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From house music hub to modern office complex – the evolution of a historic Nottingham nightspot

From house music hub to modern office complex – the evolution of a historic Nottingham nightspot

As the city begins to reopen and the hustle and bustle returns to Nottingham’s high street, a local real estate firm is looking back at the 40-year heritage of a nationally renowned nightspot in the heart of The Lace Market.


Real estate firm Perrymead Estates has released a video charting the history of The Garage Studies, a Lace Market space which it has transformed from a once iconic music venue into a modern office complex.


Formerly home to The Garage, the first nightclub in the UK to play house music, the building at the heart of the city’s creative quarter is today leased office space. Perrymead Estates has breathed new life into the location – retaining nods to the venue’s hedonistic history throughout the interior. It includes a lift dominated by pictures taken of punters from within the nightclubs, across the decades.


Oliver Wheatcroft, Director of Perrymead Estates, reminisced to his younger days spent at the venue and said: “The Garage was fusion between the current rock music at the time and the emergence of electronic music. I remember being fresh faced and going to The Garage in the late 80s – I’ve spent plenty of late nights there.”


It is widely acknowledged as the venue that helped launch the UK’s dance music scene, and known for welcoming stars like The Doors, Boy George, and Jimi Hendrix. Over the decades, 41-43 St Mary’s Gate has had a variety of identities:


  • Reggae club Ad-Lib in the late 60s
  • The Garage in the late 80s
  • The Kool Kat in the early 90s
  • Reverting back to The Garage
  • being rescued from rising debts by The Lizard Lounge
  • Becoming BZR a decade later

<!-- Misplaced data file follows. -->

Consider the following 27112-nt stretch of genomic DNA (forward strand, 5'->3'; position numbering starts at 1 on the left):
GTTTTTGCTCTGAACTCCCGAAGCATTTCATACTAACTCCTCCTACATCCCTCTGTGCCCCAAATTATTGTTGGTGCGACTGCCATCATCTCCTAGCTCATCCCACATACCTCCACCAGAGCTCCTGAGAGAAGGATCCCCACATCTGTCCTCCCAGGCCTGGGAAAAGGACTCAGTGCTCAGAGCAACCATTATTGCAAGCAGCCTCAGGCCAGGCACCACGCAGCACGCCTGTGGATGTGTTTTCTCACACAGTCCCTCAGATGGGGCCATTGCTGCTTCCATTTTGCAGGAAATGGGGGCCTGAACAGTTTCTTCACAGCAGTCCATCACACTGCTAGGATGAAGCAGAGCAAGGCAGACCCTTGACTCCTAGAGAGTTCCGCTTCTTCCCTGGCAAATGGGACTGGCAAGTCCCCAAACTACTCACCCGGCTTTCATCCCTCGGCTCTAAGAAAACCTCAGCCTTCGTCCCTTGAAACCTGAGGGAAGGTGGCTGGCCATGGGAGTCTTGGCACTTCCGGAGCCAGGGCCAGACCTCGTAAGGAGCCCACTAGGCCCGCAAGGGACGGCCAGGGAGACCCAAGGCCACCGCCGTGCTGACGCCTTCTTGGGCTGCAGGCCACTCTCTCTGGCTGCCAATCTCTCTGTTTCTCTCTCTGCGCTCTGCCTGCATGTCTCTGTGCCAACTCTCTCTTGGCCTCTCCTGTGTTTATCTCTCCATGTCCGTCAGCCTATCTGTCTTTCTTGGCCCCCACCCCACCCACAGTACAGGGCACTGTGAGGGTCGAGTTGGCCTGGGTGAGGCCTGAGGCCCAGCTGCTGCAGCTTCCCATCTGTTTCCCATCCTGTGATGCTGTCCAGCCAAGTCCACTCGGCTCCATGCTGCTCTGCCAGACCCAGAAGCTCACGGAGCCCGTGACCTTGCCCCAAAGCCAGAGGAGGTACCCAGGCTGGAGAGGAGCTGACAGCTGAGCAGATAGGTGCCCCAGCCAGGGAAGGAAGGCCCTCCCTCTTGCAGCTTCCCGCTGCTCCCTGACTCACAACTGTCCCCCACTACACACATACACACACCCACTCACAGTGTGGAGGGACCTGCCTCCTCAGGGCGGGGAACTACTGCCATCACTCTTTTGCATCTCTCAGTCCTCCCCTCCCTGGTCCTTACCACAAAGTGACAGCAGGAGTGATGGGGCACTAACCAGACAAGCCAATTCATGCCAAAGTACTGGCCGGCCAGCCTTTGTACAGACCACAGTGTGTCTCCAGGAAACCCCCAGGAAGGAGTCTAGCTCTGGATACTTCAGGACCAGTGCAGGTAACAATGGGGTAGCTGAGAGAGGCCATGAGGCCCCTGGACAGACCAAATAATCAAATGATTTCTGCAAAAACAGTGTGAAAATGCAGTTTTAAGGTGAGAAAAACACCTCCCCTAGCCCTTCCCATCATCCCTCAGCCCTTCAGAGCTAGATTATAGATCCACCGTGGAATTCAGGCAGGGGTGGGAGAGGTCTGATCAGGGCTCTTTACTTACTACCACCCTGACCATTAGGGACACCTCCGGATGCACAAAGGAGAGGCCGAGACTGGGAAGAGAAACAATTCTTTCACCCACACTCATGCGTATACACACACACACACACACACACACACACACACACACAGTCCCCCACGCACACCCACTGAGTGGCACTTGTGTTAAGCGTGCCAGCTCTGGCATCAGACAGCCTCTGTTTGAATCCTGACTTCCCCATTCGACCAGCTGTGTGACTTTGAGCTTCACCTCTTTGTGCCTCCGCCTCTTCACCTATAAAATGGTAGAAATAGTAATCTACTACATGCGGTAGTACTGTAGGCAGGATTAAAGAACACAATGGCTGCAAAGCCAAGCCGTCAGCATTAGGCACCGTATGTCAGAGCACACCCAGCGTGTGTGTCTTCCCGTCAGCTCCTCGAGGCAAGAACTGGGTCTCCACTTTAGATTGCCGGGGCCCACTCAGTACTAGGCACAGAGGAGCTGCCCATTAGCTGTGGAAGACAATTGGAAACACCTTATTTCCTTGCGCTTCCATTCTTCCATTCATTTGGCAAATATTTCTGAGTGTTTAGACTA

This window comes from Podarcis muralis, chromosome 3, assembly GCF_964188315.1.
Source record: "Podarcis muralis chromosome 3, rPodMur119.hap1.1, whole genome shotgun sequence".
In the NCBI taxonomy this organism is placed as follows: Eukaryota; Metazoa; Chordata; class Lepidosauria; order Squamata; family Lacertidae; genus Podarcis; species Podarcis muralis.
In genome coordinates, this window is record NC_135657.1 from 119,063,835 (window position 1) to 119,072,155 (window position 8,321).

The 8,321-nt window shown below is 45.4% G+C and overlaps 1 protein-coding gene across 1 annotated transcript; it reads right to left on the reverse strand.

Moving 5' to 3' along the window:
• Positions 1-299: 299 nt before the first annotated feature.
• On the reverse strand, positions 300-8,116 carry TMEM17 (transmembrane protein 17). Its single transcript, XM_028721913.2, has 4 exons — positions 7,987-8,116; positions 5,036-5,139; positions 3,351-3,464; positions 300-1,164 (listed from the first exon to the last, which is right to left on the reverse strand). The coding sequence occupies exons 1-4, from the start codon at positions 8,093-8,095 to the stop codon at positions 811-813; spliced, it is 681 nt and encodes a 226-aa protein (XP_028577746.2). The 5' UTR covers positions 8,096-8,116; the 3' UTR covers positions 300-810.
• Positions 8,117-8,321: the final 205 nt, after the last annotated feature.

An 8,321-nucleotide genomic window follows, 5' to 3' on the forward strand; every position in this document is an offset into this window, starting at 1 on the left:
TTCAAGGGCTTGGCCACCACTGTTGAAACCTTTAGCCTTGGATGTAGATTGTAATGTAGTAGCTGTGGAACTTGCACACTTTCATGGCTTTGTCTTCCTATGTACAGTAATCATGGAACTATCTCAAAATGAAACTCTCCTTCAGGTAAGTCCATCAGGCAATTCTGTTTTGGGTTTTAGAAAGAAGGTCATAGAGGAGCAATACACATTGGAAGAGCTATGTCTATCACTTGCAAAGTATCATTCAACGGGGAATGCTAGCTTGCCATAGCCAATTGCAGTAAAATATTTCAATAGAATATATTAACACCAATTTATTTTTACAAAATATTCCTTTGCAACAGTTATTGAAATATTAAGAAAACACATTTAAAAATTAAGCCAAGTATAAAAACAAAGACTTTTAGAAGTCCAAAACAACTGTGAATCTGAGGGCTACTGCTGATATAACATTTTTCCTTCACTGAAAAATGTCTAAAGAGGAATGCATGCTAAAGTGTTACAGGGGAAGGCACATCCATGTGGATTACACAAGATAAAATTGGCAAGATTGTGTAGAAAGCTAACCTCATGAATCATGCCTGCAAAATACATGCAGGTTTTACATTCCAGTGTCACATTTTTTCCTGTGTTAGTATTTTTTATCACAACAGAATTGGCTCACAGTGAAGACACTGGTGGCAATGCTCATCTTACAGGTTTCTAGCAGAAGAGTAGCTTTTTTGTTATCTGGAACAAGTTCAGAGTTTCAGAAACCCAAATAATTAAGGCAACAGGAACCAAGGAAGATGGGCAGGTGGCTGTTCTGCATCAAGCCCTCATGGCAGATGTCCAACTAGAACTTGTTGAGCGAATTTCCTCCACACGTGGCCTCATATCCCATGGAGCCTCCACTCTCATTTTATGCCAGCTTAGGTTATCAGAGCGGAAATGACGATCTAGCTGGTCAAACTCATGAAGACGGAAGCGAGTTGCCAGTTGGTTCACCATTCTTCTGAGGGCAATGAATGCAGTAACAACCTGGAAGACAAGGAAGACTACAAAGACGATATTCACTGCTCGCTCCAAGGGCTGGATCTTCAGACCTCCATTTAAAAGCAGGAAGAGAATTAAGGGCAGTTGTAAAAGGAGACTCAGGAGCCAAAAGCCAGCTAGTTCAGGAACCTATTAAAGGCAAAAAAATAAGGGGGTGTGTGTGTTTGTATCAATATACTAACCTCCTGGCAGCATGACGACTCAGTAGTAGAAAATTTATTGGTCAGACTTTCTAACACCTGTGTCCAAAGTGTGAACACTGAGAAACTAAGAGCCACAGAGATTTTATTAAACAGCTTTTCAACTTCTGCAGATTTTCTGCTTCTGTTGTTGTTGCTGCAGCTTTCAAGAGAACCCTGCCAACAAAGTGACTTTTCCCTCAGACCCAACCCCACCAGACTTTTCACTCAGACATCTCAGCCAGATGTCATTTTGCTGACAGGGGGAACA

• Finally closing its doors in April 2015

The Garage is revered for not only welcoming stars through its doors but is credited for launching the successful career of DJ Graeme Park.

Hailed as one of the scene’s most pioneering DJs, Graeme originally worked at the former record shop Selectadisc before trying his luck as a DJ when a staff member called in sick. Graeme introduced house music to the decks, a move which sealed his superstar DJ reputation and ultimately earned him a regular gig at Manchester’s legendary Hacienda club.


Fast forward to 2021, the period building built in 1860 looks very different. Developers have refreshed the rundown site, converting it into eight serviced offices called The Garage Studios. As part of its multi-million-pound property portfolio, Perrymead Estates has revitalised a forgotten area of the Lace Market – investing £1.1m into the city.


With an eye for remarkable architecture, the building now comprises eight offices, a private meeting room and communal facilities.

Oliver added: “The offices are open plan, beautiful and light and many people choose The Lace Market as an office location, not just because of the business hub nature, but also because it’s a social hub.

“It was a fairly big project, and it took us about two years. The condition of the building was poor, and we had to introduce a new glass box to circulate up and down the building, but I think it provides a sense of drama to the architecture. The meeting room is a floating box, which is a contemporary addition that compliments the overall design of the building. You’ve got the lovely big Georgian windows and modern facilities, which is a perfect match.”



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